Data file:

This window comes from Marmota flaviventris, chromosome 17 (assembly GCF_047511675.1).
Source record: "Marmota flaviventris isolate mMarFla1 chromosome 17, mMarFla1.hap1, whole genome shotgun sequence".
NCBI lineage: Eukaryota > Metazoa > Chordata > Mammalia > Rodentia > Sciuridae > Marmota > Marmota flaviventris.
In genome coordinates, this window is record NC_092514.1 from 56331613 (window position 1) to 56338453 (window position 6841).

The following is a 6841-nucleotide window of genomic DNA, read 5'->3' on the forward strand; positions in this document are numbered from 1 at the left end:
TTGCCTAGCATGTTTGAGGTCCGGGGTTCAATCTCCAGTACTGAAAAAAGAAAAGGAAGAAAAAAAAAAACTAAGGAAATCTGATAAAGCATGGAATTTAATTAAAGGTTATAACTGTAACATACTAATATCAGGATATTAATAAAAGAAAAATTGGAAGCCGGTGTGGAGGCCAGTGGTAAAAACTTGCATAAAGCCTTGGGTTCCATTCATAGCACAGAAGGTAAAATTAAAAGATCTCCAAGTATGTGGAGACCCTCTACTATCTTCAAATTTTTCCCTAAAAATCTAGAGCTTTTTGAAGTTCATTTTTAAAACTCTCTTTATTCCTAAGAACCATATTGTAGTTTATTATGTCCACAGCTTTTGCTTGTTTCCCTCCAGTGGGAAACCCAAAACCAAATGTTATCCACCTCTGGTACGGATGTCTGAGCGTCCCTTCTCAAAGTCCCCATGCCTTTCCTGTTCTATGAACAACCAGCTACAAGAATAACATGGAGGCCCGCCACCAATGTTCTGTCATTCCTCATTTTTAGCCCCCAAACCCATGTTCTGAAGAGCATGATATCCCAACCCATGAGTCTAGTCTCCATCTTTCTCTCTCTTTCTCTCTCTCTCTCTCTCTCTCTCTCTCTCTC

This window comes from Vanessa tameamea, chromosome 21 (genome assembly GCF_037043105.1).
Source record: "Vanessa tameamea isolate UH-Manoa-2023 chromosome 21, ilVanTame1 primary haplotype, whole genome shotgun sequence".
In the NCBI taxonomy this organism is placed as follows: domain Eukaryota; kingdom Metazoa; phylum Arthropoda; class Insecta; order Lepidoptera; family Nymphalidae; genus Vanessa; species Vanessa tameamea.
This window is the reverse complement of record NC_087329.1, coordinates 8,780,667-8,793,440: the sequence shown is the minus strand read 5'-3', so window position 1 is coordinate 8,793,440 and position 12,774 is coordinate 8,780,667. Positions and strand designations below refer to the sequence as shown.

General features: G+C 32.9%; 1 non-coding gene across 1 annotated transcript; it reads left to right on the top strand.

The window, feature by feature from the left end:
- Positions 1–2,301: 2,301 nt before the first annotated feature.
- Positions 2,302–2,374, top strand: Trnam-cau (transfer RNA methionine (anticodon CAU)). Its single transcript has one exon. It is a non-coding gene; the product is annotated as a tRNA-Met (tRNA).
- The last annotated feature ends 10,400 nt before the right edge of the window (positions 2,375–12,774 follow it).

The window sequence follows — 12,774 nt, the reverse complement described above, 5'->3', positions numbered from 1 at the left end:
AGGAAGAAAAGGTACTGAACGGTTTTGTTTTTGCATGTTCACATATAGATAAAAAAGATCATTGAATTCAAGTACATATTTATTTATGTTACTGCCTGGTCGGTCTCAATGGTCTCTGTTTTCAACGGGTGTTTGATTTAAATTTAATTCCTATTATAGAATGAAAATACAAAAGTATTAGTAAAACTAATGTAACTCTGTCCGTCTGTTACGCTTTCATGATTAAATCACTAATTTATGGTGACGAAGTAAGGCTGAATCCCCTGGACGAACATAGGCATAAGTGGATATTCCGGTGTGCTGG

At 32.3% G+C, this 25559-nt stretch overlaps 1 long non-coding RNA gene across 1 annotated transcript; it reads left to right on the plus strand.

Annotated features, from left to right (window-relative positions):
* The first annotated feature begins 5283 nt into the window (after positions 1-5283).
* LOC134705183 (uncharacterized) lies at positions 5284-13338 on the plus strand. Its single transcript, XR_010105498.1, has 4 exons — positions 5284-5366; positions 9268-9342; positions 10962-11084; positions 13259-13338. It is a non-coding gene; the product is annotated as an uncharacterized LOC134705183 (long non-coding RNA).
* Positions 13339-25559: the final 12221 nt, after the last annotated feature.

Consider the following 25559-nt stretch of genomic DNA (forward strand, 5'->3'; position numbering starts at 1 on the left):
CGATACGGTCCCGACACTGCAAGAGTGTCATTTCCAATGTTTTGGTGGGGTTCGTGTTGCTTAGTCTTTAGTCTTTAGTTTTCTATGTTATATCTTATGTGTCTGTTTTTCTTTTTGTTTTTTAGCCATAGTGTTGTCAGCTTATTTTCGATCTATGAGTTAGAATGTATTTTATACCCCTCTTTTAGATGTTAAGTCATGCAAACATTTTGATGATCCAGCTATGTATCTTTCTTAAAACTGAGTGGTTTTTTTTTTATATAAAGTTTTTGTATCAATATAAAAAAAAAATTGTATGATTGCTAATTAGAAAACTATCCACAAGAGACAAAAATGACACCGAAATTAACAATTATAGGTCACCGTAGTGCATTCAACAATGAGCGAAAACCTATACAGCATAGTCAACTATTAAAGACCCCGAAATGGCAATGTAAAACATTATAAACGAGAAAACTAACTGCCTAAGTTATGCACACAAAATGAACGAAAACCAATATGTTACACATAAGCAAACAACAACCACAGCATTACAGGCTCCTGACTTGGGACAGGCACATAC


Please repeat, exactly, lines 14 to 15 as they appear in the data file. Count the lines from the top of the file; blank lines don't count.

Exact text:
- Positions 2,302–2,374, top strand: Trnam-cau (transfer RNA methionine (anticodon CAU)). Its single transcript has one exon. It is a non-coding gene; the product is annotated as a tRNA-Met (tRNA).
- The last annotated feature ends 10,400 nt before the right edge of the window (positions 2,375–12,774 follow it).